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Colonization of the Mind: Global Mental & Health Instability

Updated: Feb 25, 2022

On December 15th, 2021, I arrived in Accra, Ghana, and stayed for a few months to discover, learn, explore and connect. I have the aim to develop an anthropological field study on the effects of globalization and westernization on Afrakan infrastructure throughout the diaspora. I started this initiative observing different ‘ethnic’ groups, communities, cultures, and languages in the Greater Accra Region. I have been cognizant of the effects of racism, however, to observe the overarching impact in an Afrakan country felt like being a witness to a silent/spiritual war. This silent war has been upheld by sophisticated, yet. barbaric institutions which global citizens find themselves participating in. In 1851, Samuel Cartwright, a proclaimed psychiatrist declared that enslaved Afrakans fleeing captivity were suffering from drapetomania, a mental illness (Cartwright, 1851). However, I am certain we suffer from a mental illness which pertains to the failure of defending our sovereignty, livelihood, and dynasties by any means necessary due to a diminishing love of self and growing fondness of the abuser/oppressor/captor. This mental illness is actually a disease which eats away at the DNA and is labeled Akoayareε which is a combined condition of εhu-yε (state of fear) and akoa-yε (slave state) - some people may have more extreme conditions than others, hence it is a spectrum.

There has been limited effort to observe the mental illnesses existent in 'white' societies or the restoration of the spiritual and physical mind of inhumane acts toward Afrakans. What prompted white communities to dehumanize non-white people, what civility exists in such a barbaric act? The western people strategically studied Afrakan (indigenous, non-western, or non-white) infrastructure and people for centuries before executing colonization and there has been a debilitating impact on global consciousness and intellect. There has been no emergence of enlightenment for justice, truth and equity as it has replaced with capitalism a system of bloodshed. Capitalism main source of wealth is from enslavement, deportations (illegal exportation of people), massacres, forced labor, unjust legal codes, resource extraction, cultural obliteration, etc. for the obtainment of mineral reserves to preserve power.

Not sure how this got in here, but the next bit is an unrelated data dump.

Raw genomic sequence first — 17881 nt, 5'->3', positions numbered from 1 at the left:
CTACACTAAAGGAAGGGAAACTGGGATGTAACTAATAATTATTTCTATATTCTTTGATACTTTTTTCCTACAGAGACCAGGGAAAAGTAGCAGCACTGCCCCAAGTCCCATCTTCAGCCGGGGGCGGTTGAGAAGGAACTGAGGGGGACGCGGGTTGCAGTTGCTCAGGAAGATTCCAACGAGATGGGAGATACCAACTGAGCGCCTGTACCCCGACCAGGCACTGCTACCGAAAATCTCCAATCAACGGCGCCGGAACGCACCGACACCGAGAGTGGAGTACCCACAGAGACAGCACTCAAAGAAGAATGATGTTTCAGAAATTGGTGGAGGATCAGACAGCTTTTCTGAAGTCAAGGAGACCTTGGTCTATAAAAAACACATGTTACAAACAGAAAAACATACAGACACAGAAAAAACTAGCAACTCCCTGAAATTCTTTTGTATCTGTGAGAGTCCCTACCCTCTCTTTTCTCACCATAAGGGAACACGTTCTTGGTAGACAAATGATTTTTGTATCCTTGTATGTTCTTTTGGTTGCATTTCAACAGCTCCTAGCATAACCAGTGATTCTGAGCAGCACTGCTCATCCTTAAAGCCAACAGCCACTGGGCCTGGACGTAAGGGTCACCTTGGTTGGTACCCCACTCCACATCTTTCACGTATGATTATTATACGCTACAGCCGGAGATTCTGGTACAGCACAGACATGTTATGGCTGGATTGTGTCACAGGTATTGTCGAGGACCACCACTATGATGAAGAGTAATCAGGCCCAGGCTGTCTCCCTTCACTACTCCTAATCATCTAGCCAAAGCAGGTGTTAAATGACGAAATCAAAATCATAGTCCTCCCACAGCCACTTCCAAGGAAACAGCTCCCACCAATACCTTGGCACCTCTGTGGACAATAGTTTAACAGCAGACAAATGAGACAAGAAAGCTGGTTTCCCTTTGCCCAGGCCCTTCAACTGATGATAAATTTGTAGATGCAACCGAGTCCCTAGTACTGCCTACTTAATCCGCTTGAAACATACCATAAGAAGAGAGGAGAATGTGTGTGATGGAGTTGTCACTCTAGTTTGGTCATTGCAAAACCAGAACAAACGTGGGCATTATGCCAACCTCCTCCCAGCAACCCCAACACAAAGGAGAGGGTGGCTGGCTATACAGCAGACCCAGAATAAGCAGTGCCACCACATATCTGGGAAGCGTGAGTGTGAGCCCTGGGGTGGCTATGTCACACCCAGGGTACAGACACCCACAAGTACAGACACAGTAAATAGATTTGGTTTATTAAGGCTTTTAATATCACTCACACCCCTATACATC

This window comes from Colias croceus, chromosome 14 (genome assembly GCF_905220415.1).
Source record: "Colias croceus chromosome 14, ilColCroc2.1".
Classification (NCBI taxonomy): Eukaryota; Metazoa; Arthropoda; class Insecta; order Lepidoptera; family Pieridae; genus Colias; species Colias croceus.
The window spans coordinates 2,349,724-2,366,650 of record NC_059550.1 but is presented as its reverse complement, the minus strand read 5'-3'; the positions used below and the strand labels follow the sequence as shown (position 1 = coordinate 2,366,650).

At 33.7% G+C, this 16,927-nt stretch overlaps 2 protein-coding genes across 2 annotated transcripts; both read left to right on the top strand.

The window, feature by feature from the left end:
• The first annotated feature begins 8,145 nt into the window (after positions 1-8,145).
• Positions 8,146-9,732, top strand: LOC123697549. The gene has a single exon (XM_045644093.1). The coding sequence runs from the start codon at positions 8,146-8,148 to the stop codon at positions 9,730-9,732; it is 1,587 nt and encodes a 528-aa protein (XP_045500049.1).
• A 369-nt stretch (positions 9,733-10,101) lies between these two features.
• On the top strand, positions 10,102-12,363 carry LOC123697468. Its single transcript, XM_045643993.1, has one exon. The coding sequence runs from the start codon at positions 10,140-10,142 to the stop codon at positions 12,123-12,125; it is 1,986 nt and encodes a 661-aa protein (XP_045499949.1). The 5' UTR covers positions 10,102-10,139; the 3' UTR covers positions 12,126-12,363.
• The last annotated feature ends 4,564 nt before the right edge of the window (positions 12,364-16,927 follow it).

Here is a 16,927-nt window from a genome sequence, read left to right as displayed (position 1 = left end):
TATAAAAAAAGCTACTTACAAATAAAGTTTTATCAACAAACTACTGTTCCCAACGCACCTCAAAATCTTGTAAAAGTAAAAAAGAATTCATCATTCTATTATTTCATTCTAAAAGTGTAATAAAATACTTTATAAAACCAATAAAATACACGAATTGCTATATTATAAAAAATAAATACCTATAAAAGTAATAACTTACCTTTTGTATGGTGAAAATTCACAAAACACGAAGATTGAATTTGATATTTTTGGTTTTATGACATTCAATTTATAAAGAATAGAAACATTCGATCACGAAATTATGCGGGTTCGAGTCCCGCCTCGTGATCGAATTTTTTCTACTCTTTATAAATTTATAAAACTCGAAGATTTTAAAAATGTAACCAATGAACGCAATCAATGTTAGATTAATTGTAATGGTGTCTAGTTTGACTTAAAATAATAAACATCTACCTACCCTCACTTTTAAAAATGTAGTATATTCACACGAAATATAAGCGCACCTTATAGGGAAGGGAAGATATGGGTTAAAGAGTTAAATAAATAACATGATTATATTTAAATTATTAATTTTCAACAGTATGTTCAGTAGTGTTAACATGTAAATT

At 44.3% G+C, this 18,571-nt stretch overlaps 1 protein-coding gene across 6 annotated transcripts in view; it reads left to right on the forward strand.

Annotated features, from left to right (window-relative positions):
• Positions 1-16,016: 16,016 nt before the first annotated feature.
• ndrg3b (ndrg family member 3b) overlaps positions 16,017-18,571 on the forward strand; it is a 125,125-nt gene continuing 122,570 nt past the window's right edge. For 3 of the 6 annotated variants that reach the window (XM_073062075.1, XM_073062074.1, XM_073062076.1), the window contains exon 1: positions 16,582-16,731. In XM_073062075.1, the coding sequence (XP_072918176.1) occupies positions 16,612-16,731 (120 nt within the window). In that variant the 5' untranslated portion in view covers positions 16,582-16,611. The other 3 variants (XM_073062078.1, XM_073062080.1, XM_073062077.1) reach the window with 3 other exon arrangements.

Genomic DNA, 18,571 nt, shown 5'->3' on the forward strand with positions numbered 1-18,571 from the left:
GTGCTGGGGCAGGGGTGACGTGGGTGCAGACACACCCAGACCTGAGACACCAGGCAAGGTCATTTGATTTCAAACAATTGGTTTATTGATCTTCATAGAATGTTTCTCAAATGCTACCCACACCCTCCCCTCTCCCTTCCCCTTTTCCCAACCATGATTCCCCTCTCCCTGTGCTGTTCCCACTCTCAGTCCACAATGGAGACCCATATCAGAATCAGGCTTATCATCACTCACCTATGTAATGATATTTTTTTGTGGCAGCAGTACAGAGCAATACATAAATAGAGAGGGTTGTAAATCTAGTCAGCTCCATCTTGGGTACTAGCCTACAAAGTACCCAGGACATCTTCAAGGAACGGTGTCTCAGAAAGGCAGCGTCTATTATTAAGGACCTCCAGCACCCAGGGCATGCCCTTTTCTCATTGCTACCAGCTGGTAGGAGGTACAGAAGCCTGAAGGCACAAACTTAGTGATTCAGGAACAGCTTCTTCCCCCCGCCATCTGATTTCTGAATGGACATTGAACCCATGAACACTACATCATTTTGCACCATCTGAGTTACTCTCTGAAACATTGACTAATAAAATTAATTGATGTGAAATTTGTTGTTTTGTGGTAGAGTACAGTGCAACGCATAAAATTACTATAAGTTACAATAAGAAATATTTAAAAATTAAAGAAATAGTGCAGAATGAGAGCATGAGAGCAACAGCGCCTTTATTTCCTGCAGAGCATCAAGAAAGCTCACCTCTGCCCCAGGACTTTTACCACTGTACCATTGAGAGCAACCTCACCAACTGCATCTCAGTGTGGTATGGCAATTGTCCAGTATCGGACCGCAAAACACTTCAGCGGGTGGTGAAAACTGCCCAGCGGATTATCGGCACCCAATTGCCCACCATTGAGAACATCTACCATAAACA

It has become overwhelmingly clear to me that the global Afrakan community is stuck in a cycle of mental and spiritual bondage as we willingly participate in institutions which oppress our land, our families, our culture, our history, and our identities. There has been an attitude to give up the fight rather than unify because we have been conditioned to believe to distrust each other, it would be too hard to unify, or some of us are just so economically desperate. There was a study conducted that revealed that socioeconomic statuses encompassing educational attainment, financial security, and perceptions of social class influenced behaviors either causing low violence or high violence in a community.

History teaches us clearly that the battle against colonialism does not run straight away along the lines of nationalism. For a very long time the native devotes his energies to ending certain definite abuses: forced labor, corpor